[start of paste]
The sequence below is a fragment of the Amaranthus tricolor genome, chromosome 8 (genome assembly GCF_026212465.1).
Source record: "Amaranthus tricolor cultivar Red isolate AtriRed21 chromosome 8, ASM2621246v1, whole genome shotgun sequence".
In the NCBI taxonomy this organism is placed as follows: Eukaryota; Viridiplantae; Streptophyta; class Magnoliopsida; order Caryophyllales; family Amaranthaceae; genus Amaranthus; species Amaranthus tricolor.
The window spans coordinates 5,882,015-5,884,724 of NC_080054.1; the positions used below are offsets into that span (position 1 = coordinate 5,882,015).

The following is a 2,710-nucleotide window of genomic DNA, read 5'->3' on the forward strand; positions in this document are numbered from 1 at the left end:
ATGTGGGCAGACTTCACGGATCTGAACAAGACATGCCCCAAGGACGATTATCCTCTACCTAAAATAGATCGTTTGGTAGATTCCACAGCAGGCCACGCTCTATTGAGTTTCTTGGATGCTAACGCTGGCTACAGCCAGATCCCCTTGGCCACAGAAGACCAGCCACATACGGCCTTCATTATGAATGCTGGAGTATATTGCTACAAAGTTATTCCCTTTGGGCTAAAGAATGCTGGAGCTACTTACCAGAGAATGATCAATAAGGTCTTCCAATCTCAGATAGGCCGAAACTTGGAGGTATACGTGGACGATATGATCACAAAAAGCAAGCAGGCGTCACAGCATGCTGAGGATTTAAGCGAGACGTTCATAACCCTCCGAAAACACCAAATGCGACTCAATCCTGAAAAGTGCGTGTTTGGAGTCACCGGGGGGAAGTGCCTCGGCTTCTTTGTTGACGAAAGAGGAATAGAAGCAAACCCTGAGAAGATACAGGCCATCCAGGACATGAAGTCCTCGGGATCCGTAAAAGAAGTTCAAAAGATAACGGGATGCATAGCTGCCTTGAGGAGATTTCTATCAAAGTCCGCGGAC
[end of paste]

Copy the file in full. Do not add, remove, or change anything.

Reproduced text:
The sequence below is a fragment of the Amaranthus tricolor genome, chromosome 8 (genome assembly GCF_026212465.1).
Source record: "Amaranthus tricolor cultivar Red isolate AtriRed21 chromosome 8, ASM2621246v1, whole genome shotgun sequence".
In the NCBI taxonomy this organism is placed as follows: Eukaryota; Viridiplantae; Streptophyta; class Magnoliopsida; order Caryophyllales; family Amaranthaceae; genus Amaranthus; species Amaranthus tricolor.
The window spans coordinates 5,882,015-5,884,724 of NC_080054.1; the positions used below are offsets into that span (position 1 = coordinate 5,882,015).

The following is a 2,710-nucleotide window of genomic DNA, read 5'->3' on the forward strand; positions in this document are numbered from 1 at the left end:
ATGTGGGCAGACTTCACGGATCTGAACAAGACATGCCCCAAGGACGATTATCCTCTACCTAAAATAGATCGTTTGGTAGATTCCACAGCAGGCCACGCTCTATTGAGTTTCTTGGATGCTAACGCTGGCTACAGCCAGATCCCCTTGGCCACAGAAGACCAGCCACATACGGCCTTCATTATGAATGCTGGAGTATATTGCTACAAAGTTATTCCCTTTGGGCTAAAGAATGCTGGAGCTACTTACCAGAGAATGATCAATAAGGTCTTCCAATCTCAGATAGGCCGAAACTTGGAGGTATACGTGGACGATATGATCACAAAAAGCAAGCAGGCGTCACAGCATGCTGAGGATTTAAGCGAGACGTTCATAACCCTCCGAAAACACCAAATGCGACTCAATCCTGAAAAGTGCGTGTTTGGAGTCACCGGGGGGAAGTGCCTCGGCTTCTTTGTTGACGAAAGAGGAATAGAAGCAAACCCTGAGAAGATACAGGCCATCCAGGACATGAAGTCCTCGGGATCCGTAAAAGAAGTTCAAAAGATAACGGGATGCATAGCTGCCTTGAGGAGATTTCTATCAAAGTCCGCGGAC